The jingling of harrow chains will be heard in the arena at Horse of the Year Show (HOYS) once again as the heavy horse driving display returns after a seven-year break.
The popular musical drive of the heavy horses was started in the early 50s by Colonel Sir Mike Ansell in Harringay to solve the problem of lengthy disruptions between classes in the past.
The majestic heavy horses harrowed the arena instead of tractors at Wembley arena until 1999.
Their last display in the Andrews Bowen International arena at the NEC in Birmingham was in 2008.
This year at HOYS (5-9 October), teams of six pairs made up of Shires and Clydesdales will perform daily in the week and twice at the weekend.
Under the command of HOYS official John Peacock, the musical drive will re-enact the complicated patterns as performed at Harringay and Wembley arenas.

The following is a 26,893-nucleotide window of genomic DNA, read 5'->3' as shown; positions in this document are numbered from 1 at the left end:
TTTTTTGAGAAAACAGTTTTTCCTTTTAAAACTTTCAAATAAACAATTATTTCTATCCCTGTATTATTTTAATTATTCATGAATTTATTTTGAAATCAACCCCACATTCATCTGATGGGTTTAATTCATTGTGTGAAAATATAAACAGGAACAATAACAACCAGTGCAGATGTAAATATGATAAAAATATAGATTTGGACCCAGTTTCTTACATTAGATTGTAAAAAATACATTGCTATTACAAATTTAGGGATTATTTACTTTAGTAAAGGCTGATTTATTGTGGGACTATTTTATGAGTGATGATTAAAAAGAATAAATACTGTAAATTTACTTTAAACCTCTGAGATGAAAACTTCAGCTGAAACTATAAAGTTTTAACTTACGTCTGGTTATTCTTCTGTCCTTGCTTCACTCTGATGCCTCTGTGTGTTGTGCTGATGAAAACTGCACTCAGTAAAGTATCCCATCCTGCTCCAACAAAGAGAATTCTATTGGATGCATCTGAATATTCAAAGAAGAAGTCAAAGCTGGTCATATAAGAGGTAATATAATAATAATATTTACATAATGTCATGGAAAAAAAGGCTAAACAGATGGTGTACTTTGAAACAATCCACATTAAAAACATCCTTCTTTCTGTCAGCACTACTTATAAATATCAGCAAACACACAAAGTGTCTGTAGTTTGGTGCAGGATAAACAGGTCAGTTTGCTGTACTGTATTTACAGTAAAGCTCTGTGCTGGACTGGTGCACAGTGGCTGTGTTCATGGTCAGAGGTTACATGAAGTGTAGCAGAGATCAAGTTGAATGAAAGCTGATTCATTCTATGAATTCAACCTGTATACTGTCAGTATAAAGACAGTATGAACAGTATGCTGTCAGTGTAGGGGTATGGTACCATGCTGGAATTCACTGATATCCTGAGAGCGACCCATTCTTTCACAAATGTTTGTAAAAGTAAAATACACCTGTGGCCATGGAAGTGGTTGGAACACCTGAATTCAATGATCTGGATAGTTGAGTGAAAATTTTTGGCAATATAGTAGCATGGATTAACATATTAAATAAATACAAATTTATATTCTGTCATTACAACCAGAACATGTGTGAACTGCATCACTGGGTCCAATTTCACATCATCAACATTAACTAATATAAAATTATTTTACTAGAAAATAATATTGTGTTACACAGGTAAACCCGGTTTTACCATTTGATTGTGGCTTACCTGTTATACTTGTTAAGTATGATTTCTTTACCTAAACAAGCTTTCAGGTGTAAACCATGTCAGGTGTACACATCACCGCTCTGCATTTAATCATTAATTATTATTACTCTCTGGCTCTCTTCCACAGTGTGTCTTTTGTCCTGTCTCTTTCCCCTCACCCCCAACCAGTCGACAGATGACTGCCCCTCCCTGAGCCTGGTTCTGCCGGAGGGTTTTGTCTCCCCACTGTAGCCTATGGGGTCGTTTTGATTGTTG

“I first started driving heavy horses for the musical drive in 1968. I drove for over 30 years, so it is very much part of me,” said Mr Peacock.
“These large large but majestic animals would harrow every part of the arena, making intricate patterns in the surface to a military style drill music,” he added.
“It was said that these impressive heavy breeds put the ‘Great’ in the term ‘Great Britain.’”
The heavy horse is being celebrated on the Sunday of the show with both the Shire Horse of the Year and a new class, the British Ridden Heavy Horse championships, being held.
HOYS has introduced a new heavy horse ‘all-day’ package for Sunday 9 October with ticket prices ranging from £46-£90 per person.
Visitors to HOYS can also look forward to watching Gilles Fortier, who is bringing his ‘Vulcanium – dreams of fire’ display over from France to appear at the show for the first time.
The specially choreographed performance for HOYS combines dance, theatre and circus with fire, pyrotechnics and modern effects to “awaken emotions” in the audience.
For tickets visit: www.hoys.co.uk